When I first heard of the concept of COVID-19 lockdowns in the United States, including effectively closing down many churches, my first thought was how many lives this would cost—not save.
Speaking broadly across our culture—including all congregations without regard to Biblical fidelity—it is my conviction that small churches are still the backbone of this nation and serve as a lifeline for many, many people. (I believe this is also true in a spiritual sense with regard to those churches that do remain Biblically faithful; see 2 Thess. 2:6-7.) These people very often count on the friends they see and know from their local church to take them to the doctor, bring them their medications, and just visit and check up on them.
Looking at it from the ministry side, then, how have our churches fared during the past two years since the crisis broke out? I would submit that the big difference between those that have thrived and those that have merely—or barely—survived depends on their focus on effective communication.
In the previous installment, I encouraged churches and ministries to evaluate their responses to the changing ministry climate, now two years into the pandemic, and we considered especially the area of technology.
Based on my observations, I would add this thought in summary: The churches that did the best through the lockdowns were, by and large, those that were already prepared technologically. They already had equipment in place and were already live streaming their services—and people were already used to tuning in to them. In many cases, the pastor continued preaching as he had been—showing multi-media slides and speaking into the camera. Now he just had more people watching online, and in some cases, that was a lot more people! They were viewing a polished performance as opposed to a first-time attempt, and the preacher was freed up to address the situation at hand—or simply to continue seamlessly and confidently with the themes he had already been presenting.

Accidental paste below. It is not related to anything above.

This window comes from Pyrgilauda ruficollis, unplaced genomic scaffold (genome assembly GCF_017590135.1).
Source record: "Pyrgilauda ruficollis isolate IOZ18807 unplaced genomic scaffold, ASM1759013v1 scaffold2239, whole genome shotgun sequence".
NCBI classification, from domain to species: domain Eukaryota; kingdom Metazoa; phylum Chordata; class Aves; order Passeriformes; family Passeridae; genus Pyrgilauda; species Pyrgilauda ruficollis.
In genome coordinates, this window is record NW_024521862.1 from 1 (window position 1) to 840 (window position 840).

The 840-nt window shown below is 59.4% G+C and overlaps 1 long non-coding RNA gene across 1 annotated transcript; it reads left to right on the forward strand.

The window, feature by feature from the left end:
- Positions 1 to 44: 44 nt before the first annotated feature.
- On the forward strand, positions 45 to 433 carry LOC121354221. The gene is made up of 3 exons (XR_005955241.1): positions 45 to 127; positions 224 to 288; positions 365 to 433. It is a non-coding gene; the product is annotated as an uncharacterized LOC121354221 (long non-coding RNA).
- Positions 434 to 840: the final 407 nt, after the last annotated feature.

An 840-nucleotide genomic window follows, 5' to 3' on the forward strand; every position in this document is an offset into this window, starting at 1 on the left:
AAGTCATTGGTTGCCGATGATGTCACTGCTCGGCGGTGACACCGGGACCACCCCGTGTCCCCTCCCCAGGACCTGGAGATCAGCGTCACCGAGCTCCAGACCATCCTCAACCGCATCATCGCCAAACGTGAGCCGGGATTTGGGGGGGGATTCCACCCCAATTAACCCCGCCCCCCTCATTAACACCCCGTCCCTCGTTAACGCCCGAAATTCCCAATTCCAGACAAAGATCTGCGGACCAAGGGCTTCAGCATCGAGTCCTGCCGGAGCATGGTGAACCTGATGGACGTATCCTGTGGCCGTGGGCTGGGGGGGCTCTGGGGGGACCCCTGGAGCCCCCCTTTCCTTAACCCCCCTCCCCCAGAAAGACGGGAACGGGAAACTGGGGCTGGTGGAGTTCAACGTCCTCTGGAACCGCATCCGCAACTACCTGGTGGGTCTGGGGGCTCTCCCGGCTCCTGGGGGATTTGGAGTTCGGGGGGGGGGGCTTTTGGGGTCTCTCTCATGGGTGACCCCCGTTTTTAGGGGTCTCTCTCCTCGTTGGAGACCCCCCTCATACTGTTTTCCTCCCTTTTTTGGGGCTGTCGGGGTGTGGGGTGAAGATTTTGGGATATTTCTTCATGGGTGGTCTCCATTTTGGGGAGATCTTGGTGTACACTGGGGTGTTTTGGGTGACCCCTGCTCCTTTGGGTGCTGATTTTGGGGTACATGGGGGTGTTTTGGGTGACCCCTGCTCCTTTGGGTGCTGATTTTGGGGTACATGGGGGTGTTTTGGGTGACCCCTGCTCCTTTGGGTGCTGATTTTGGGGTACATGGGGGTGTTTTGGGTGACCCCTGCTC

Especially if you are committed to live streaming your services anyway, I would submit that this would be a good standard to aspire to before we approach another crisis.
In fact, I believe that anyone who has a message worth communicating who believes that more lockdowns—or something else akin to them—will occur again through the vicissitudes of these “perilous times” (2 Tim. 3:1) should seek to prepare in this fashion for the next go-around.
But I think that we also need to examine our response to the crisis, specifically in the realm of communications. After all, you do not need expensive cameras or any fancy equipment to communicate with people. The mail still went out through the lockdowns, and a handwritten letter is still the best and most appreciated form of communication that there is.
As I have had the opportunity to minister in many different churches over the past two years, it seems to me that those churches that over-communicated through the time of crisis and beyond have fared exceedingly much better than those that under-communicated.